PORTSMOUTH, N.H. — Don’t be spooked by the dateline. Nothing going on here. Presidential race hasn’t started. No cause for worry about debates, delegate counts, stump speeches. Not for a long time, maybe a very long time. Read on without peril.
Because this is a column about why the Democratic campaign, and thus maybe the Republican campaign too, may be delayed indefinitely, why the person at the center of the speculation has no incentive to budge one inch, and why your fatigue with politics may perfectly match her strategic imperatives.
The politician we are speaking of is Hillary Clinton, late the secretary of state, before that a senator from New York. The political commentariat has noted that she is in the unusual position of freezing the race. None of the Democrats will move — not Vice President Joe Biden, not even this season’s hugababy, Martin O’Malley, so little known that it’s bad manners to the reader not to append his title, governor of Maryland — until she does. Or doesn’t.
The only political figure since the Civil War to have anything remotely resembling the Clinton effect was Dwight Eisenhower, who as victorious World War II general in Europe could have had the presidential nomination of the Republican Party and very likely the Democratic Party in 1948, and who would have breezed to the nomination of either party four years later.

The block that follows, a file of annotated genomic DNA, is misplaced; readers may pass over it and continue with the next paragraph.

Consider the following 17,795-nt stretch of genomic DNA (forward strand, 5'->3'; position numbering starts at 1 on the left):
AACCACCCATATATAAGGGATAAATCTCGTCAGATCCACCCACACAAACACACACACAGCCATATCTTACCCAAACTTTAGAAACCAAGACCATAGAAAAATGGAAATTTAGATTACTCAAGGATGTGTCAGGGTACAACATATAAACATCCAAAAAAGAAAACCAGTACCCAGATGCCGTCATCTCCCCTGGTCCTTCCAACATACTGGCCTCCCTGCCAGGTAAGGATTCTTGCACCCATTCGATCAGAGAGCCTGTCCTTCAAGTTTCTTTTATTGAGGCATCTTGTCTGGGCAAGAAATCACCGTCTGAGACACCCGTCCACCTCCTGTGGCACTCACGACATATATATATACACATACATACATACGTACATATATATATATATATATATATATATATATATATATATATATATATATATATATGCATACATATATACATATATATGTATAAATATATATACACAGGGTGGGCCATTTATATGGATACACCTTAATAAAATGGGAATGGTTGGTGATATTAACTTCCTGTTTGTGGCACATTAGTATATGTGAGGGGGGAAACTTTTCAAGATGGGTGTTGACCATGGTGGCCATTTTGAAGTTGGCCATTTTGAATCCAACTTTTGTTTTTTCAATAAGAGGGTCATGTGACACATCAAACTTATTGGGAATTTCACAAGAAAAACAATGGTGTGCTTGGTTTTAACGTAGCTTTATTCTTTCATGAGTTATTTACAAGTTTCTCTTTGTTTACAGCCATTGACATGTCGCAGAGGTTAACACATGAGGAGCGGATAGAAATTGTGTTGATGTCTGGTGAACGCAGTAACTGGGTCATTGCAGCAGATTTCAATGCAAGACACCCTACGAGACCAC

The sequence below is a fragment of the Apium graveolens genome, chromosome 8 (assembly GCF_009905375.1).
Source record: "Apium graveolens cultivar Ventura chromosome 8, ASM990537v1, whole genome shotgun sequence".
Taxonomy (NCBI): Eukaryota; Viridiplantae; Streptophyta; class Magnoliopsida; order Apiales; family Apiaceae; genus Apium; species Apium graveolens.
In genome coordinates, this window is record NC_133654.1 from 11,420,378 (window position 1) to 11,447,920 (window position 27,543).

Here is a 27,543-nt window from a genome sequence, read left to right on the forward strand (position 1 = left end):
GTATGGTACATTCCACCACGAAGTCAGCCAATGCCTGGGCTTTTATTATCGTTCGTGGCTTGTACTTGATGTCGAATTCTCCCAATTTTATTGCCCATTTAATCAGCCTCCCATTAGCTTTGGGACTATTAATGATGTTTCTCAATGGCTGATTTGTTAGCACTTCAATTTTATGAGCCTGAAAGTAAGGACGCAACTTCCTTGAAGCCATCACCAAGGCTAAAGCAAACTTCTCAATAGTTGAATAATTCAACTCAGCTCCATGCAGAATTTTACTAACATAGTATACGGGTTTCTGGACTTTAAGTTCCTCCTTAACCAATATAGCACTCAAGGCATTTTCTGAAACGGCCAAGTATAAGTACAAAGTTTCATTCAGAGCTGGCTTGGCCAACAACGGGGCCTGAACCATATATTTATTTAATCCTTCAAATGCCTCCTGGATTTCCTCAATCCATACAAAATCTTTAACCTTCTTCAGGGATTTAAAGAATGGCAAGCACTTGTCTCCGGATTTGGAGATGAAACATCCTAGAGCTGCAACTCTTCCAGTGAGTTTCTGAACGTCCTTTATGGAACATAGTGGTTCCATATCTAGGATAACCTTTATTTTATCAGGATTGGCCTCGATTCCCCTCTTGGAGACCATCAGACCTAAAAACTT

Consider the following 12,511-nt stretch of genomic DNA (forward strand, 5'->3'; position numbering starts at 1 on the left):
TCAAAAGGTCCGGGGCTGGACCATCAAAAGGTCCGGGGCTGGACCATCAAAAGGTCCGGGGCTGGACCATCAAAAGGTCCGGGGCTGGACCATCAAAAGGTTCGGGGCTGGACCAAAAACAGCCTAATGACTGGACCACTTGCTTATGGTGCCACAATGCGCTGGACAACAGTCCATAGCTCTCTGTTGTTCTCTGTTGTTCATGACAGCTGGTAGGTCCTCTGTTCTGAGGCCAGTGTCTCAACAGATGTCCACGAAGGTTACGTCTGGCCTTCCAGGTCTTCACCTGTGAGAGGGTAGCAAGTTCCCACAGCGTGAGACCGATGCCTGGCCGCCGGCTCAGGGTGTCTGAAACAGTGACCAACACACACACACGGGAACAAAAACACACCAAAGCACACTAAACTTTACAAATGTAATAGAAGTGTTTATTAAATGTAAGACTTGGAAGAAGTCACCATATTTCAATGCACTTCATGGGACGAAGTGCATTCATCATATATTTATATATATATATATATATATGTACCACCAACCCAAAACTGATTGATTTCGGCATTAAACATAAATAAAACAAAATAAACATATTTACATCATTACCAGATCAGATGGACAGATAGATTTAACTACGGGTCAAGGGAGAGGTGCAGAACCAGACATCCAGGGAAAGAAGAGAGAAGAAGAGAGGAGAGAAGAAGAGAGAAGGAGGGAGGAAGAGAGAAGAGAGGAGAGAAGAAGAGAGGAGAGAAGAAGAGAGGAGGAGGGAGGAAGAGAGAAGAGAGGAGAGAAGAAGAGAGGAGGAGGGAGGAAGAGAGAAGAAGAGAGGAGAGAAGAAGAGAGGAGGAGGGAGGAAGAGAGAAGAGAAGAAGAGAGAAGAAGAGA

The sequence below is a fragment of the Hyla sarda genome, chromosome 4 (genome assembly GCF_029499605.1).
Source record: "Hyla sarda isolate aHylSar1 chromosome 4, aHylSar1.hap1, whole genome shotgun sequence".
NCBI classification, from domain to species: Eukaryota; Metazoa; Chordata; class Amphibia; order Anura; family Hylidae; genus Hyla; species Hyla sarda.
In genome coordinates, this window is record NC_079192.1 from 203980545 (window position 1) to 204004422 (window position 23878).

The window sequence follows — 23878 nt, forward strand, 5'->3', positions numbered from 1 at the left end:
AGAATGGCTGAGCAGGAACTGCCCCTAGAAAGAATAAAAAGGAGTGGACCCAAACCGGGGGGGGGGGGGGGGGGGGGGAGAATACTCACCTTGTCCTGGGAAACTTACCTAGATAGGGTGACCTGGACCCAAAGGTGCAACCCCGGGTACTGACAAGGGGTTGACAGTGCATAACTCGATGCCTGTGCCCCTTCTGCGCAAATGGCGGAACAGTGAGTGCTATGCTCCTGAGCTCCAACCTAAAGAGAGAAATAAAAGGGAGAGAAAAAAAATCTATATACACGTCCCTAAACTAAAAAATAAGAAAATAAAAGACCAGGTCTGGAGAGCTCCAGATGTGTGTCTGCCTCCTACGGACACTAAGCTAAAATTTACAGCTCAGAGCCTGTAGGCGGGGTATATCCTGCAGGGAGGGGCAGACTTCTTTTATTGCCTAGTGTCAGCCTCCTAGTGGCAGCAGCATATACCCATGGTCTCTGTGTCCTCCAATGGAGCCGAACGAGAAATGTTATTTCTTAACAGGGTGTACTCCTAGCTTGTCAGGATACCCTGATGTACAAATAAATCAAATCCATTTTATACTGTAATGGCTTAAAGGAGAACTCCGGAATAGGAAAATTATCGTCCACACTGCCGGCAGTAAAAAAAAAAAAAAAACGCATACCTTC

Eventually, General Eisenhower declared himself a Republican and powered past Ohio Sen. Robert Taft to win the 1952 Republican presidential nomination.
Today, we know Mrs. Clinton’s party affiliation, but we do not know her political intentions. Until we do, there is no campaign.
But it is more than that. She’s the favorite for the nomination. She is so dominating a figure, out of power and out of the nastiness of today’s politics, that she has no incentive whatsoever to weaken her position by dipping back in.
How long could this last? As long as she wants it to. She very likely will want it to last a very long time.
Why? The longer it lasts, the less time her putative opponents have to build organizations in Iowa and New Hampshire, still the indispensable first two steps toward a presidential nomination, and the less money other potential candidates will have collected as the first voting nears.
“She’s the most qualified candidate in the field and perhaps in a long time,” former House Speaker Nancy Pelosi said in an interview. She compared the depth of Mrs. Clinton’s preparation to that of George H.W. Bush, who had served in the House, as director of the Central Intelligence Agency, as a diplomat in China, and as a two-term vice president when he ran for president in 1988.
“I dearly hope she runs,” Ms. Pelosi said. “Here’s someone immensely ready — and she happens to be a woman.”
But there’s no hurry. In this case they also serve (their own purposes) who stand and wait.
David Shribman is executive editor of the Pittsburgh Post-Gazette.
Contact him at: firstname.lastname@example.org
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